Stack Overflow is a community of 4.7 million programmers, just like you, helping each other.

Join them; it only takes a minute:

Sign up
Join the Stack Overflow community to:
  1. Ask programming questions
  2. Answer and help your peers
  3. Get recognized for your expertise

What is the suggested way to solve this issue?

I have a HTML list like so:

<ul>
  <li><img src="img1.jpg" alt="Image One" /></li>
  <li><img src="img2.jpg" alt="Image Two" /></li>
  <li><img src="img3.jpg" alt="Image Three" /></li>
</ul>

and I'd like to convert this data to an object, something like:

{
    images: {
        1: {
            src: "img1.jpg",
            alt: "Image One"
        },
        2: {
            src: "img2.jpg",
            title: "Image Two"
        },
        3: {
            src: "img3.jpg",
            title: "Image Three"
        }
    }
}

Thank you

share|improve this question
    
Your example isn't actually valid JSON – Mike Robinson Feb 7 '12 at 15:39
    
It might not be valid JSON, but it is a valid object literal. (if you add braces around it.) – Mario Feb 7 '12 at 15:46
    
Would you prefer a general solution? For example, what if the 'JSONed' nodes had nodes of their own? – Jeffrey Sweeney Feb 7 '12 at 15:47
    
That would be great as nodes having nodes of their own would be possible and very useful. – Adam Nuttall Feb 7 '12 at 15:55
    
@AdamNuttall Ok. JQuery is probably your best bet for that type of functionality. Out of curiosity, what are you ultimately trying to achieve with this code? – Jeffrey Sweeney Feb 7 '12 at 16:03
up vote 2 down vote accepted

Here's one way to do it.

I explained how it works in the comments.

Please tell me if there's anything wrong with the code.

<!DOCTYPE html>
<html>
    <head>
        <title></title>

        <style>
            </style>

    </head>
    <body>


        <ul id="ul">
            <li><img src="img1.jpg" alt="Image One" /></li>
            <li><img src="img2.jpg" alt="Image Two" /></li>
            <li><img src="img3.jpg" alt="Image Three" /></li>
        </ul>


        <script>

            //Get the element that contains the image nodes
            var ul = document.getElementById("ul");

            //create a new 'images' object
            var images = {};


            //Note: this function call returns the image nodes in the order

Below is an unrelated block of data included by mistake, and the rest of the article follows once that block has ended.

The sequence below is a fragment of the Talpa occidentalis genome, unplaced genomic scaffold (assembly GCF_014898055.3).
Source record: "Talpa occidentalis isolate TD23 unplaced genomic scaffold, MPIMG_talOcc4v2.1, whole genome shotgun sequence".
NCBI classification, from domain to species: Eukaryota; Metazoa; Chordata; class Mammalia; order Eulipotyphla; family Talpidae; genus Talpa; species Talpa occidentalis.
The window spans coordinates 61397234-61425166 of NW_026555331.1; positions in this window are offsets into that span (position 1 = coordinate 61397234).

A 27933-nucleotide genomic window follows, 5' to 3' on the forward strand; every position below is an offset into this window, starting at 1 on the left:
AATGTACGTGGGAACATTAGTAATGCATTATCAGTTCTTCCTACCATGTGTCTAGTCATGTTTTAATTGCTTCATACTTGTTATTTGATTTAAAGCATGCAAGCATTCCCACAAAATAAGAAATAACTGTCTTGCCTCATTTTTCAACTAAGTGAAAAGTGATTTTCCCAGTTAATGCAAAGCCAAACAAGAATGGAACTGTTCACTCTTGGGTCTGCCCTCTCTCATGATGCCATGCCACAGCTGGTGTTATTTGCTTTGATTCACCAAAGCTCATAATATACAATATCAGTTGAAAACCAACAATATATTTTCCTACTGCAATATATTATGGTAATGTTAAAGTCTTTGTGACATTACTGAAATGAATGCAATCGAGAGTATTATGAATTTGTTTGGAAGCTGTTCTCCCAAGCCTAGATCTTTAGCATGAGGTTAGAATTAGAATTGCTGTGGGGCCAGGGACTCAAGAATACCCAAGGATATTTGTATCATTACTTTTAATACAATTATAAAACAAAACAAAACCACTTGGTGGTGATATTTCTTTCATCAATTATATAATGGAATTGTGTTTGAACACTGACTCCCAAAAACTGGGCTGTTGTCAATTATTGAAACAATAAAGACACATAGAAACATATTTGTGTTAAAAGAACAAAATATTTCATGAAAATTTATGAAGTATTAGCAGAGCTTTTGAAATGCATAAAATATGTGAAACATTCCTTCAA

//they appear in the ul element. If an li node has 2 images, or no 
            //images, this method of retrieval may not suit your liking.
            var imgNodes = ul.getElementsByTagName("img");


            //Loop through all the image nodes
            for(var i = 0, l = imgNodes.length; i < l; i++) {

                //Add a new object to the images object
                images[i+1+""] = {

                    //getAttribute is a safe way to retrieve the attributes of a node
                    src :   imgNodes[i].getAttribute("src"),
                    alt :   imgNodes[i].getAttribute("alt")

                };

            }

            //Spit it out in the console to make sure it's good.
            console.log(images);


        </script>

    </body>
</html>
share|improve this answer
    
Thanks very much for this. I'll dig into it a little bit more before I mark it as solved but I've just given it a quick run through and it looks like it might do just what I'm after. It's very generous that you give away your time answering questions like this! Good man! – Adam Nuttall Feb 7 '12 at 16:01
    
This code is very specific to your needs; it would require tweaking if you wanted it to do other similar things. I hate to say it, but you may want to consider using a framework like JQuery if you need to do this sort of thing often. – Jeffrey Sweeney Feb 7 '12 at 16:05

look at jQuery's .map()

http://api.jquery.com/map/

share|improve this answer
    
the question says nothing of jQuery... – xandercoded Feb 7 '12 at 15:36
1  
jQuery is probably the most concise solution and it's not unreasonable to recommend that the poster use it. – Ben Alpert Feb 7 '12 at 15:39
    
@benalpert jQuery is JavaScript - it is better to understand how to construct structures in a given language than to abuse it through a framework – xandercoded Feb 7 '12 at 15:40
1  
@Xander Lol, you're not helping this guy at all... he clearly wants to get data from html objects and place them into an array. jQuery is the simplest way to do that. – Mikey G Feb 7 '12 at 15:44
    
Thanks Mikey, I'll look into that. – Adam Nuttall Feb 7 '12 at 15:55

Your Answer

 
discard

By posting your answer, you agree to the privacy policy and terms of service.

Not the answer you're looking for? Browse other questions tagged or ask your own question.